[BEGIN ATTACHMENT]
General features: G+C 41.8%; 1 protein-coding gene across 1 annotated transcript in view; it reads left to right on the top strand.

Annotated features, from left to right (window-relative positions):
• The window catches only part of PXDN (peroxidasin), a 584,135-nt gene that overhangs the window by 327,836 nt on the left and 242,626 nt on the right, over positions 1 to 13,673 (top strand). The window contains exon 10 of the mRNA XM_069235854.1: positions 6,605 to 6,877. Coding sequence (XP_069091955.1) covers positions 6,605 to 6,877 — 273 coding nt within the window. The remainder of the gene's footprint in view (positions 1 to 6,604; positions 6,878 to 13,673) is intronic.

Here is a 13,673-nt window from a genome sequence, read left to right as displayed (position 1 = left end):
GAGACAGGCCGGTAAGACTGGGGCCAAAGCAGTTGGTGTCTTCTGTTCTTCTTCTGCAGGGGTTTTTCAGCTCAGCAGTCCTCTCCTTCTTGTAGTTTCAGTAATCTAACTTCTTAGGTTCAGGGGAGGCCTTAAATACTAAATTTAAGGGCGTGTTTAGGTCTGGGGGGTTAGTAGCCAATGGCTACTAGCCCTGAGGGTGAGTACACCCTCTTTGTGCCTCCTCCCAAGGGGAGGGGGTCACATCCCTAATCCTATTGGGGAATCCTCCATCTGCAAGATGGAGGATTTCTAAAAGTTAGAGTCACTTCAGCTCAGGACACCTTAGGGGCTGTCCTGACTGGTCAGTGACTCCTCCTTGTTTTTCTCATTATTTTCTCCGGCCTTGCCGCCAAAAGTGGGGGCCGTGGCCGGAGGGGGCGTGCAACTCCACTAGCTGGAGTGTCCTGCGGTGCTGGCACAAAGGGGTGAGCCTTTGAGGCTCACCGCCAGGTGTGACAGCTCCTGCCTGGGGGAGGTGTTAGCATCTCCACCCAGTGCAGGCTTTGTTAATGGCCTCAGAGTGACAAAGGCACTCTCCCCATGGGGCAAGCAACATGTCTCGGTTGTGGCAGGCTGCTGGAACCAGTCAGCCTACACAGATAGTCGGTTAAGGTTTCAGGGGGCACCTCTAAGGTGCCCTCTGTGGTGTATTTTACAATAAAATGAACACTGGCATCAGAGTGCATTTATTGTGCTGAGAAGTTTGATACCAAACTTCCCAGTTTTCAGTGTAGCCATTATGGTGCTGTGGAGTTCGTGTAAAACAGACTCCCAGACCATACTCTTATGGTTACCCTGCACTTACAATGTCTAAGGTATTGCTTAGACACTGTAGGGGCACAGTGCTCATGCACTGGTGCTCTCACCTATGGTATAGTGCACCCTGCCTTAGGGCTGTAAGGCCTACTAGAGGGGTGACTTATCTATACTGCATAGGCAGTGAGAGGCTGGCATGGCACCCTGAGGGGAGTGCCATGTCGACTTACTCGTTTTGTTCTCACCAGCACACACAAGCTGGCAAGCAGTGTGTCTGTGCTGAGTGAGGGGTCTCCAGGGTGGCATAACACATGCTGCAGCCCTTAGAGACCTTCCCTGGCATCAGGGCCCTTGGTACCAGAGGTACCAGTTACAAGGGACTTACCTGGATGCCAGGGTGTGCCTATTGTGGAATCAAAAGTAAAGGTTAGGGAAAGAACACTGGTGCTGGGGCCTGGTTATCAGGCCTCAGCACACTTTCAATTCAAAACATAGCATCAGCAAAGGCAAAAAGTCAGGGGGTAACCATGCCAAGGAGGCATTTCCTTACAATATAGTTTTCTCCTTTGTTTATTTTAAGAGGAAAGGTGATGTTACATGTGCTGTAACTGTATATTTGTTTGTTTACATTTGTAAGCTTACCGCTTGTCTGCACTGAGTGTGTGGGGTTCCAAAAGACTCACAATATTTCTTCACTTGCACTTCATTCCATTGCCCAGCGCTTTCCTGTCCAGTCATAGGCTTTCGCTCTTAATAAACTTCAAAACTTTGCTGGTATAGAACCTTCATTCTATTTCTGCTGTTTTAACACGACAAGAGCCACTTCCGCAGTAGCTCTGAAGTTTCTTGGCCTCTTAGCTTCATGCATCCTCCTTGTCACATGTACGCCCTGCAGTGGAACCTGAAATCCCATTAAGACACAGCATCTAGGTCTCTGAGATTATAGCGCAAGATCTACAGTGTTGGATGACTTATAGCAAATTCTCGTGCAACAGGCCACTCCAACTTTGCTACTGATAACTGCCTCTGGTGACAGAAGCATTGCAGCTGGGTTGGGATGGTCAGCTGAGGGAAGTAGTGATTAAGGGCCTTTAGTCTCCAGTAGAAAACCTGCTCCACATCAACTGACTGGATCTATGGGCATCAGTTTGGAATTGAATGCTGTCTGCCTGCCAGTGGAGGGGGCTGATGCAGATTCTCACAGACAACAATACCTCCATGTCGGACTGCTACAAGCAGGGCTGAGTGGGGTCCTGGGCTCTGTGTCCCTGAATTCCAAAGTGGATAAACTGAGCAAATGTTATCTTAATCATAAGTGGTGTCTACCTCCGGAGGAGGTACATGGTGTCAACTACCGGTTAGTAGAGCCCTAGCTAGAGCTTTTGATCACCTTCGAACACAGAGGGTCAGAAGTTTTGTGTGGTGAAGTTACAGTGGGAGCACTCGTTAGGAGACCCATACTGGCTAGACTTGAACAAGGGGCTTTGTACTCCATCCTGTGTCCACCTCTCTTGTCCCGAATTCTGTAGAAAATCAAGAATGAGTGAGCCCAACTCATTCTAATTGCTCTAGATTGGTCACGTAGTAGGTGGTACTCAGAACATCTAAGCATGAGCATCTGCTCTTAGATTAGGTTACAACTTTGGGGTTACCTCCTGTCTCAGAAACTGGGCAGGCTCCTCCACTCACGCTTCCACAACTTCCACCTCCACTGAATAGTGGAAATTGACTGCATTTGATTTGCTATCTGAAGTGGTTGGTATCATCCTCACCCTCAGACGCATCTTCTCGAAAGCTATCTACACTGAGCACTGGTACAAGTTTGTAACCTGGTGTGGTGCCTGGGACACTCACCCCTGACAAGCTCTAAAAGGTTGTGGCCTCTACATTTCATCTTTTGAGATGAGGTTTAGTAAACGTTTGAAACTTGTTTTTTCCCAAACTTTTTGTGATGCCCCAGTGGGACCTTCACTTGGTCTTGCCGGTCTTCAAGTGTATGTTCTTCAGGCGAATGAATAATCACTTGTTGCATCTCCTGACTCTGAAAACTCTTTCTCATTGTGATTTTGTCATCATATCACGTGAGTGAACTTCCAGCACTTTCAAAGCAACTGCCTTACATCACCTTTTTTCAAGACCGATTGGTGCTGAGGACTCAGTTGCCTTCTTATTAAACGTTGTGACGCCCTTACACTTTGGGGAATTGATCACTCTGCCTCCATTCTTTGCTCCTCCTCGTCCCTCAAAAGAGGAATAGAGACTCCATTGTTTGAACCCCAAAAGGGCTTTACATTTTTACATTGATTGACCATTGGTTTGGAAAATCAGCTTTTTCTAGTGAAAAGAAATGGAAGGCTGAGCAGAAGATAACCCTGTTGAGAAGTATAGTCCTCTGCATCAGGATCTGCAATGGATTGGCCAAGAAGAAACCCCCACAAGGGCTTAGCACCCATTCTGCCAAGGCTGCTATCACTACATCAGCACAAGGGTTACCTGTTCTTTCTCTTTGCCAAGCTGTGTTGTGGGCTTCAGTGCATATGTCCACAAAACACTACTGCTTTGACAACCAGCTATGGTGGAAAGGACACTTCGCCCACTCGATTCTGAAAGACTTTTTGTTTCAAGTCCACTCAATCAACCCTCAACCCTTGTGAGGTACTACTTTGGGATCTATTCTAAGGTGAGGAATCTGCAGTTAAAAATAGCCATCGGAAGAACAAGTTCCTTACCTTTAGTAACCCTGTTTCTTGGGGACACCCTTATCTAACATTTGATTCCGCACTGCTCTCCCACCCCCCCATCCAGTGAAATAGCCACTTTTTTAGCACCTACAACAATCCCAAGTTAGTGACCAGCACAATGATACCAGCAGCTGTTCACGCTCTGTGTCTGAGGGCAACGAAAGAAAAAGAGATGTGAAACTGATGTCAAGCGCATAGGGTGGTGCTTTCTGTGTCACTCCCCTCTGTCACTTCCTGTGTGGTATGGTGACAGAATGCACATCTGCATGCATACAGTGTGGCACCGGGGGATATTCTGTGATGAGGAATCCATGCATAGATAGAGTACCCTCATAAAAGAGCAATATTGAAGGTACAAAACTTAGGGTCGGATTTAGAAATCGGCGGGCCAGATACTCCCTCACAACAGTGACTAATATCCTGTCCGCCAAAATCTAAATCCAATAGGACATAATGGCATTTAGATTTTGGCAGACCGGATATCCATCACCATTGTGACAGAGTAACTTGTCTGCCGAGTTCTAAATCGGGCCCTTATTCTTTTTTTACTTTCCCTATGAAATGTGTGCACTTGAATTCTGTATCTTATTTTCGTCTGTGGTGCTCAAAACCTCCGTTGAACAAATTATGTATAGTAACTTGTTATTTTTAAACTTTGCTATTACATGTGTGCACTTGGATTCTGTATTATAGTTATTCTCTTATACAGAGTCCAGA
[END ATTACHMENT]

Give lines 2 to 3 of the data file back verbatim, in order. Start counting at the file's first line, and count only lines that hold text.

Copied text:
Annotated features, from left to right (window-relative positions):
• The window catches only part of PXDN (peroxidasin), a 584,135-nt gene that overhangs the window by 327,836 nt on the left and 242,626 nt on the right, over positions 1 to 13,673 (top strand). The window contains exon 10 of the mRNA XM_069235854.1: positions 6,605 to 6,877. Coding sequence (XP_069091955.1) covers positions 6,605 to 6,877 — 273 coding nt within the window. The remainder of the gene's footprint in view (positions 1 to 6,604; positions 6,878 to 13,673) is intronic.